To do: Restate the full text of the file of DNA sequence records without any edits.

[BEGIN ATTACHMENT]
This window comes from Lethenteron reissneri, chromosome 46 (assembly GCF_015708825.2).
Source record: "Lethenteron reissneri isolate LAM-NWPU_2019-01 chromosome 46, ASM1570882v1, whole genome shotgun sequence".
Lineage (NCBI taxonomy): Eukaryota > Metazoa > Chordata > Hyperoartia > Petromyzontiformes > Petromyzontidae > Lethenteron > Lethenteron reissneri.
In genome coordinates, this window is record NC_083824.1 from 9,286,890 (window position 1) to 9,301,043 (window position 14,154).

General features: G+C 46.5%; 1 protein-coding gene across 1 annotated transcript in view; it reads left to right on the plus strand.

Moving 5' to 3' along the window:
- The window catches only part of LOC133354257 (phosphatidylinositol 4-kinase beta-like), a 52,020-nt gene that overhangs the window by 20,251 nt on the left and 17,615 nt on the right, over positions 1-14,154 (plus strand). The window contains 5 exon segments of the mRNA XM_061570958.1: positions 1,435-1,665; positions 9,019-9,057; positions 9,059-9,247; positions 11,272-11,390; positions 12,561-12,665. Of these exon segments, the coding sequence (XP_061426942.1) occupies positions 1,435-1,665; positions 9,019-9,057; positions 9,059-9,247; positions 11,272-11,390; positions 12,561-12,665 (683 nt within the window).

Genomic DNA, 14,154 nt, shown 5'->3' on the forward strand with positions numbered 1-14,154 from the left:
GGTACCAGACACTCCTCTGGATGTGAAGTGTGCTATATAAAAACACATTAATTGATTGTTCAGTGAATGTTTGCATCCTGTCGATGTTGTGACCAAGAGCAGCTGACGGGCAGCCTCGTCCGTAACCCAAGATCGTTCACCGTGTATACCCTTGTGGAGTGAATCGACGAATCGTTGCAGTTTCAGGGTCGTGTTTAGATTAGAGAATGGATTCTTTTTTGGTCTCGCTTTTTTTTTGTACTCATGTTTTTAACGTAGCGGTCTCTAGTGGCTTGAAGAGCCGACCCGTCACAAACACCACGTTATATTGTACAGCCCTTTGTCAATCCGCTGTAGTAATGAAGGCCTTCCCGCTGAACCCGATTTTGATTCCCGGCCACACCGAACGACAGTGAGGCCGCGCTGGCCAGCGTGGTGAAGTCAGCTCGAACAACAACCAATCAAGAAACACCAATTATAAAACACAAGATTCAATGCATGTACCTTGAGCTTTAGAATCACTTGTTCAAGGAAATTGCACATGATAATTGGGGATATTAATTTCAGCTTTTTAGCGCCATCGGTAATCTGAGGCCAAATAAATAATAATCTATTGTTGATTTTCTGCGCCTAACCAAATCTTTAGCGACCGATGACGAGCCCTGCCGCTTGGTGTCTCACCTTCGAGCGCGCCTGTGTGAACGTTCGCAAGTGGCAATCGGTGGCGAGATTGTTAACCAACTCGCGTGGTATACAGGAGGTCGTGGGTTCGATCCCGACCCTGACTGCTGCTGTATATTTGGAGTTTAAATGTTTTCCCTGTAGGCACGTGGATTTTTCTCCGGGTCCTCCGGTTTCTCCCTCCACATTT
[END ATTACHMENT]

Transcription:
This window comes from Lethenteron reissneri, chromosome 46 (assembly GCF_015708825.2).
Source record: "Lethenteron reissneri isolate LAM-NWPU_2019-01 chromosome 46, ASM1570882v1, whole genome shotgun sequence".
Lineage (NCBI taxonomy): Eukaryota > Metazoa > Chordata > Hyperoartia > Petromyzontiformes > Petromyzontidae > Lethenteron > Lethenteron reissneri.
In genome coordinates, this window is record NC_083824.1 from 9,286,890 (window position 1) to 9,301,043 (window position 14,154).

General features: G+C 46.5%; 1 protein-coding gene across 1 annotated transcript in view; it reads left to right on the plus strand.

Moving 5' to 3' along the window:
- The window catches only part of LOC133354257 (phosphatidylinositol 4-kinase beta-like), a 52,020-nt gene that overhangs the window by 20,251 nt on the left and 17,615 nt on the right, over positions 1-14,154 (plus strand). The window contains 5 exon segments of the mRNA XM_061570958.1: positions 1,435-1,665; positions 9,019-9,057; positions 9,059-9,247; positions 11,272-11,390; positions 12,561-12,665. Of these exon segments, the coding sequence (XP_061426942.1) occupies positions 1,435-1,665; positions 9,019-9,057; positions 9,059-9,247; positions 11,272-11,390; positions 12,561-12,665 (683 nt within the window).

Genomic DNA, 14,154 nt, shown 5'->3' on the forward strand with positions numbered 1-14,154 from the left:
GGTACCAGACACTCCTCTGGATGTGAAGTGTGCTATATAAAAACACATTAATTGATTGTTCAGTGAATGTTTGCATCCTGTCGATGTTGTGACCAAGAGCAGCTGACGGGCAGCCTCGTCCGTAACCCAAGATCGTTCACCGTGTATACCCTTGTGGAGTGAATCGACGAATCGTTGCAGTTTCAGGGTCGTGTTTAGATTAGAGAATGGATTCTTTTTTGGTCTCGCTTTTTTTTTGTACTCATGTTTTTAACGTAGCGGTCTCTAGTGGCTTGAAGAGCCGACCCGTCACAAACACCACGTTATATTGTACAGCCCTTTGTCAATCCGCTGTAGTAATGAAGGCCTTCCCGCTGAACCCGATTTTGATTCCCGGCCACACCGAACGACAGTGAGGCCGCGCTGGCCAGCGTGGTGAAGTCAGCTCGAACAACAACCAATCAAGAAACACCAATTATAAAACACAAGATTCAATGCATGTACCTTGAGCTTTAGAATCACTTGTTCAAGGAAATTGCACATGATAATTGGGGATATTAATTTCAGCTTTTTAGCGCCATCGGTAATCTGAGGCCAAATAAATAATAATCTATTGTTGATTTTCTGCGCCTAACCAAATCTTTAGCGACCGATGACGAGCCCTGCCGCTTGGTGTCTCACCTTCGAGCGCGCCTGTGTGAACGTTCGCAAGTGGCAATCGGTGGCGAGATTGTTAACCAACTCGCGTGGTATACAGGAGGTCGTGGGTTCGATCCCGACCCTGACTGCTGCTGTATATTTGGAGTTTAAATGTTTTCCCTGTAGGCACGTGGATTTTTCTCCGGGTCCTCCGGTTTCTCCCTCCACATTT